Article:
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Category: Autonomy

Tape measure with an inclinometer and level that uses voice technology. This tape helps you to measure surfaces and spaces easily with the most autonomy and precision. A clear voice informs you quickly about slopes and measurements.

This tape measure, which is made of flexible material and has tactile markings, is very useful for anyone who is blind or with low vision. The combination of tactile markings and high-contrast numbers enables it to be used comfortably. It is suitable for any type of user.

This is a very practical device with advanced technology. It is useful, easy to use and also has voice technology. It distinguishes between 1,000 shades of colour as well as patterns and contrasts that convert to musical tones so that the blind person may associate colours better.

This device helps to improve personal autonomy. It is extremely helpful for those who have lost their sight and would like to be aware of the colours of their clothing or any other type of object. The musical tones it produces can help anyone who wants to recognise colour patterns on a surface although this feature can be too specific for the elderly or those who simply want to recognise a smell. This is a creative device with a rather precise level of colour recognition although factors like lighting and the device’s position should be taken into account when gauging colour.

Alarm clock with a very large display for easy viewing of the time or setting the alarm. It includes a vibrating accessory to be placed under the pillow, enabling one to be woken without bothering anyone else.

This device is recommended for those with low vision as it has a large screen with which to set waking-up times.
In addition, if the person also suffers from a condition that affects their hearing, the vibrating accessory will help detect the sound of the alarm. It should be noted that this device cannot be used by those who are totally blind.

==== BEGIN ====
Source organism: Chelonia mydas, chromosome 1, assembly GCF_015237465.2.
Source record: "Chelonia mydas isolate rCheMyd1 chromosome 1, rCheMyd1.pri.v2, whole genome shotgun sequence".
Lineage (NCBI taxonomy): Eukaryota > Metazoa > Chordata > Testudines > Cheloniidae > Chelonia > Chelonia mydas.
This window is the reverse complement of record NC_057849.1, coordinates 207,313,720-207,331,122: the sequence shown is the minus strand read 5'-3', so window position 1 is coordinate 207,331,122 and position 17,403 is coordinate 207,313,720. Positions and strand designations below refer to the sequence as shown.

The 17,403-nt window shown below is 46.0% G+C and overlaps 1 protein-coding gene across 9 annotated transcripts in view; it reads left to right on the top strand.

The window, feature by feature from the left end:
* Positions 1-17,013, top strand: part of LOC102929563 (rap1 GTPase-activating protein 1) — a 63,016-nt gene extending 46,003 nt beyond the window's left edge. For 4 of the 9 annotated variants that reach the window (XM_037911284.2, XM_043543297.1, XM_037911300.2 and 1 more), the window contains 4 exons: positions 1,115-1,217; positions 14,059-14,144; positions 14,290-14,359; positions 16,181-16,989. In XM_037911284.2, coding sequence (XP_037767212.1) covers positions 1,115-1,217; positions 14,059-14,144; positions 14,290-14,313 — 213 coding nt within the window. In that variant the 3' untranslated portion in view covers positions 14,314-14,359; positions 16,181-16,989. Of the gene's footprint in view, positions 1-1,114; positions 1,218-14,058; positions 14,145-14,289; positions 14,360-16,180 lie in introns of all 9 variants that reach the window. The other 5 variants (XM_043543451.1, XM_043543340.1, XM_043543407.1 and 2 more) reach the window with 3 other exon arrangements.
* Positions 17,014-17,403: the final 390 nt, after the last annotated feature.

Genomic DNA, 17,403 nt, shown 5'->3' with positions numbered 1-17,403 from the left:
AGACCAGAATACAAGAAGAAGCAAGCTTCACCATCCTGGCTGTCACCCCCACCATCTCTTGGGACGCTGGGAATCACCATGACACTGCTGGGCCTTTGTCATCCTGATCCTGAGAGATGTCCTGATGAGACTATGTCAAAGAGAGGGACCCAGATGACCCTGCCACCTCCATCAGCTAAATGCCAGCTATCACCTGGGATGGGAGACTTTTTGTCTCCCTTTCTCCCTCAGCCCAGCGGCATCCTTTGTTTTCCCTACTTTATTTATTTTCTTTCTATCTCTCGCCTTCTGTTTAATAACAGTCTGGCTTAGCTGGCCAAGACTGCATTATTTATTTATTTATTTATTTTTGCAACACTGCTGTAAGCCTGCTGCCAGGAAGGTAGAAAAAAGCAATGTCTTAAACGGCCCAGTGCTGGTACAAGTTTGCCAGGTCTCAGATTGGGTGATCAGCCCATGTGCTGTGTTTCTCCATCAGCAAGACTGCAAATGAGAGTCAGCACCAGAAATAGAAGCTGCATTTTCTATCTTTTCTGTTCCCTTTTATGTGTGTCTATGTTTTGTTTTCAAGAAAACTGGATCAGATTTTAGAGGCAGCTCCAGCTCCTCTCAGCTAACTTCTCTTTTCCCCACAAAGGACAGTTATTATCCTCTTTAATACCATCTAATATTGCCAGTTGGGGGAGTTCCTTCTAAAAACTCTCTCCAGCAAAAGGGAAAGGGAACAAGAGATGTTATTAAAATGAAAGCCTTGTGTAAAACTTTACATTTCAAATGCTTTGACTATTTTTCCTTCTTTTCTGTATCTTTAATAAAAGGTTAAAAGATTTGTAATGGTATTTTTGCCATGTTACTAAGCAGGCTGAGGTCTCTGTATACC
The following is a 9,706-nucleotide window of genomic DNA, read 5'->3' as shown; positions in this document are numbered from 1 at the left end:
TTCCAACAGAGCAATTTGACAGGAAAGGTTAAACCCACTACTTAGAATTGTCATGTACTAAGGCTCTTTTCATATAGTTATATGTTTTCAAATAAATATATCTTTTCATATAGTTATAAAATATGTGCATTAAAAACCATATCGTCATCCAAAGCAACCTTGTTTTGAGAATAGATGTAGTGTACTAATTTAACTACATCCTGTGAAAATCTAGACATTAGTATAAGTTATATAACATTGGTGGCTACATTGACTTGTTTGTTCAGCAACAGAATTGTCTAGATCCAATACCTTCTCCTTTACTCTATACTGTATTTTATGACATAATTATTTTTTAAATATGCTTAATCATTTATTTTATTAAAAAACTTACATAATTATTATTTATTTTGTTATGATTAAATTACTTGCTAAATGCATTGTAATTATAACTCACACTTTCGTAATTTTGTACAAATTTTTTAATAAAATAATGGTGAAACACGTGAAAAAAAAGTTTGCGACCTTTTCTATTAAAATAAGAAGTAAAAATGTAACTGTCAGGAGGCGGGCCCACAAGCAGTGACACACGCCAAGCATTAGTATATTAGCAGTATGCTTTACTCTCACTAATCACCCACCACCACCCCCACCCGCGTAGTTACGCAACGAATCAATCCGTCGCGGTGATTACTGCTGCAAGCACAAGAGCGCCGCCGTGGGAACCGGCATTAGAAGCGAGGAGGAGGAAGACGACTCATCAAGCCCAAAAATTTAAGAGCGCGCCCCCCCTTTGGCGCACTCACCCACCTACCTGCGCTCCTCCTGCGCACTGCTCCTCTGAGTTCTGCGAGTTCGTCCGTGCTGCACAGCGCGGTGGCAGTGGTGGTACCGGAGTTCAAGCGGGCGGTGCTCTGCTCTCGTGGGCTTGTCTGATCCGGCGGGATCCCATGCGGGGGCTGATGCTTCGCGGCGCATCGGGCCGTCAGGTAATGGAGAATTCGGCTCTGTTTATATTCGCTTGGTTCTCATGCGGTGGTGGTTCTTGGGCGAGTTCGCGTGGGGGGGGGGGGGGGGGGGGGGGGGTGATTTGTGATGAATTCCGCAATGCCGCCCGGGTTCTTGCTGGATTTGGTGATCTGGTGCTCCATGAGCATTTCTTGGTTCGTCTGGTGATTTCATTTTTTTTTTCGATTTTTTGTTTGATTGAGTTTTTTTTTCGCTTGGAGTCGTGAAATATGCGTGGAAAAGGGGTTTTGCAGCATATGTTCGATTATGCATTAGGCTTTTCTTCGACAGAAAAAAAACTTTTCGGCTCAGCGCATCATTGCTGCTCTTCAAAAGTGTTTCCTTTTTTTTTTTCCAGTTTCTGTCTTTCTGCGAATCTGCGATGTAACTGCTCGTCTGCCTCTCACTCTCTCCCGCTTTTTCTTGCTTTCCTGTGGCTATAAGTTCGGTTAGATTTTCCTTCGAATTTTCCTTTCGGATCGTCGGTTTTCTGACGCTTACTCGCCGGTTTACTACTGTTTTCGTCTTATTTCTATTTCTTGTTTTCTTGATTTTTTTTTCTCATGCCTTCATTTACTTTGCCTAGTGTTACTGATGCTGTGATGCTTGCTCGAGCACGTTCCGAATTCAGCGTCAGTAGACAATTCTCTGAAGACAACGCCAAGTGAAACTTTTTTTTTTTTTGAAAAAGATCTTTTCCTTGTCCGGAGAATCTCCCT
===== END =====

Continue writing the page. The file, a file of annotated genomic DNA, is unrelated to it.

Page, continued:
This helps those with visual difficulties to fill containers with liquids and avoid the spillage that they may find difficult to clean up.

One of the many questions raised by people when they go blind is: how do I fill glasses, cups and jugs?
This utility is good for those who are entering the world of blindness and require help to improve their personal autonomy skills. It is very easy to use; place it on the edge of the container to be filled, and simply wait until you hear a sound indicating that the contents have reached the top.

A more than practical utility: from now on, your socks will always be organised, each with its pair and always straight from your washing machine or drier to your drawer. Order is important, and having control over your socks will bring you peace of mind at all times.

For a blind person, tidiness in their home extends to their garments and this is extremely important. These small objects are very useful for placing socks in pairs. They may be placed in the washing machine and drier with no problems. They are recommended for those who are totally blind, who have low vision and relatives who live with them as they will help to keep order as well as improving personal autonomy.

An alarm clock with multiple functions: time, date, room temperature, alarm and a stopwatch. Each function is lit in a different colour. It has a large screen that makes it easy to read. It is a device that is both easy-to-use and useful. 

When the visually-impaired are faced with a decrease in visual acuity, they often believe that their normality will never be what it was: looking at the time, setting an alarm, etc. These are day-to-day issues that a device like this can solve through its large screen and colours that can be easily distinguished for their buttons.
Someone with visual problems who needs enlarged numerals will find the problem solved with a device of this type. For this reason, it is only recommended for those with residual vision who need an enlarged screen.

A watch whose speaker in the upper half will tell the time loud and clear when you need it, just by pressing a button.
Especially suitable for those who are totally blind or have low vision.

The reasons why blind people prefer this type of watch to a Braille tactile one usually include the fact that their sense of touch is under-developed or that they went blind when they were older. A device that facilitates their everyday actions to keep track of time is to be recommended. Likewise, many blind people prefer the comfort of a voice as when they press a button they immediately await a response. This is much easier for them in quiet environments or when there is low background noise.

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